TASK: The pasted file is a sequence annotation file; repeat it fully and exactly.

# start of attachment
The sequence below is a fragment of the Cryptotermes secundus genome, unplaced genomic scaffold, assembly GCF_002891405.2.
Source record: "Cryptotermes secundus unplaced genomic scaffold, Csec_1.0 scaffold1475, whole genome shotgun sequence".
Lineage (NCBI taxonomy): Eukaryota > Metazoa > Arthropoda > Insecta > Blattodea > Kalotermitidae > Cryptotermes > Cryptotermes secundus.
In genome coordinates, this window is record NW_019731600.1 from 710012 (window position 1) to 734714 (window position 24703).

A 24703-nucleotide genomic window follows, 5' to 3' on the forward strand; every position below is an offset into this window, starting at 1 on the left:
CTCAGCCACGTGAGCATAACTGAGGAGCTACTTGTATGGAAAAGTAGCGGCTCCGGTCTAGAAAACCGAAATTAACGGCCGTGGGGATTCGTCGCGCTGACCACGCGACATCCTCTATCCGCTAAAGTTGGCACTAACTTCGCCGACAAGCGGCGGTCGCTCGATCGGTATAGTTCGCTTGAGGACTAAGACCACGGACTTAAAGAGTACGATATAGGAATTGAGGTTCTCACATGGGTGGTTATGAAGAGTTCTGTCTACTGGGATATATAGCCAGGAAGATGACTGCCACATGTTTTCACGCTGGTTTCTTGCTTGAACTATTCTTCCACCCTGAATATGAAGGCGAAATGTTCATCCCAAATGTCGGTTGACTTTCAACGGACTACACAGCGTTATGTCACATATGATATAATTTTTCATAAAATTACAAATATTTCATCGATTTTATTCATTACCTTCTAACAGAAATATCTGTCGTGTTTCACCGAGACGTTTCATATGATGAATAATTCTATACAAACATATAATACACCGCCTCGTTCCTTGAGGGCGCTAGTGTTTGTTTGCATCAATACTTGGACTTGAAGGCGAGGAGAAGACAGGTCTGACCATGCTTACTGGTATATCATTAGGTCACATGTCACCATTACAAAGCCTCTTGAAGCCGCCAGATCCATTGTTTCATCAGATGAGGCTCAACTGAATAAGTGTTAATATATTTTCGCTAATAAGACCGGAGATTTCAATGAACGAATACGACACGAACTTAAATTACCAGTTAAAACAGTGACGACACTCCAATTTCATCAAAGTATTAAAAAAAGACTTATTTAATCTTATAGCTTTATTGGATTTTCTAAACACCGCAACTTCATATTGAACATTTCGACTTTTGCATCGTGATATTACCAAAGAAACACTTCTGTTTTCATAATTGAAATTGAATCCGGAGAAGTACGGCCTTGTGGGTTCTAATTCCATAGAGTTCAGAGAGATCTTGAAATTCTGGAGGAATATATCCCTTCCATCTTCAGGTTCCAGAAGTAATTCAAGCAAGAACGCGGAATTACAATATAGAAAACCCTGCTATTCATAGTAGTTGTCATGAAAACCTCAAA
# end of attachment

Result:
The sequence below is a fragment of the Cryptotermes secundus genome, unplaced genomic scaffold, assembly GCF_002891405.2.
Source record: "Cryptotermes secundus unplaced genomic scaffold, Csec_1.0 scaffold1475, whole genome shotgun sequence".
Lineage (NCBI taxonomy): Eukaryota > Metazoa > Arthropoda > Insecta > Blattodea > Kalotermitidae > Cryptotermes > Cryptotermes secundus.
In genome coordinates, this window is record NW_019731600.1 from 710012 (window position 1) to 734714 (window position 24703).

A 24703-nucleotide genomic window follows, 5' to 3' on the forward strand; every position below is an offset into this window, starting at 1 on the left:
CTCAGCCACGTGAGCATAACTGAGGAGCTACTTGTATGGAAAAGTAGCGGCTCCGGTCTAGAAAACCGAAATTAACGGCCGTGGGGATTCGTCGCGCTGACCACGCGACATCCTCTATCCGCTAAAGTTGGCACTAACTTCGCCGACAAGCGGCGGTCGCTCGATCGGTATAGTTCGCTTGAGGACTAAGACCACGGACTTAAAGAGTACGATATAGGAATTGAGGTTCTCACATGGGTGGTTATGAAGAGTTCTGTCTACTGGGATATATAGCCAGGAAGATGACTGCCACATGTTTTCACGCTGGTTTCTTGCTTGAACTATTCTTCCACCCTGAATATGAAGGCGAAATGTTCATCCCAAATGTCGGTTGACTTTCAACGGACTACACAGCGTTATGTCACATATGATATAATTTTTCATAAAATTACAAATATTTCATCGATTTTATTCATTACCTTCTAACAGAAATATCTGTCGTGTTTCACCGAGACGTTTCATATGATGAATAATTCTATACAAACATATAATACACCGCCTCGTTCCTTGAGGGCGCTAGTGTTTGTTTGCATCAATACTTGGACTTGAAGGCGAGGAGAAGACAGGTCTGACCATGCTTACTGGTATATCATTAGGTCACATGTCACCATTACAAAGCCTCTTGAAGCCGCCAGATCCATTGTTTCATCAGATGAGGCTCAACTGAATAAGTGTTAATATATTTTCGCTAATAAGACCGGAGATTTCAATGAACGAATACGACACGAACTTAAATTACCAGTTAAAACAGTGACGACACTCCAATTTCATCAAAGTATTAAAAAAAGACTTATTTAATCTTATAGCTTTATTGGATTTTCTAAACACCGCAACTTCATATTGAACATTTCGACTTTTGCATCGTGATATTACCAAAGAAACACTTCTGTTTTCATAATTGAAATTGAATCCGGAGAAGTACGGCCTTGTGGGTTCTAATTCCATAGAGTTCAGAGAGATCTTGAAATTCTGGAGGAATATATCCCTTCCATCTTCAGGTTCCAGAAGTAATTCAAGCAAGAACGCGGAATTACAATATAGAAAACCCTGCTATTCATAGTAGTTGTCATGAAAACCTCAAA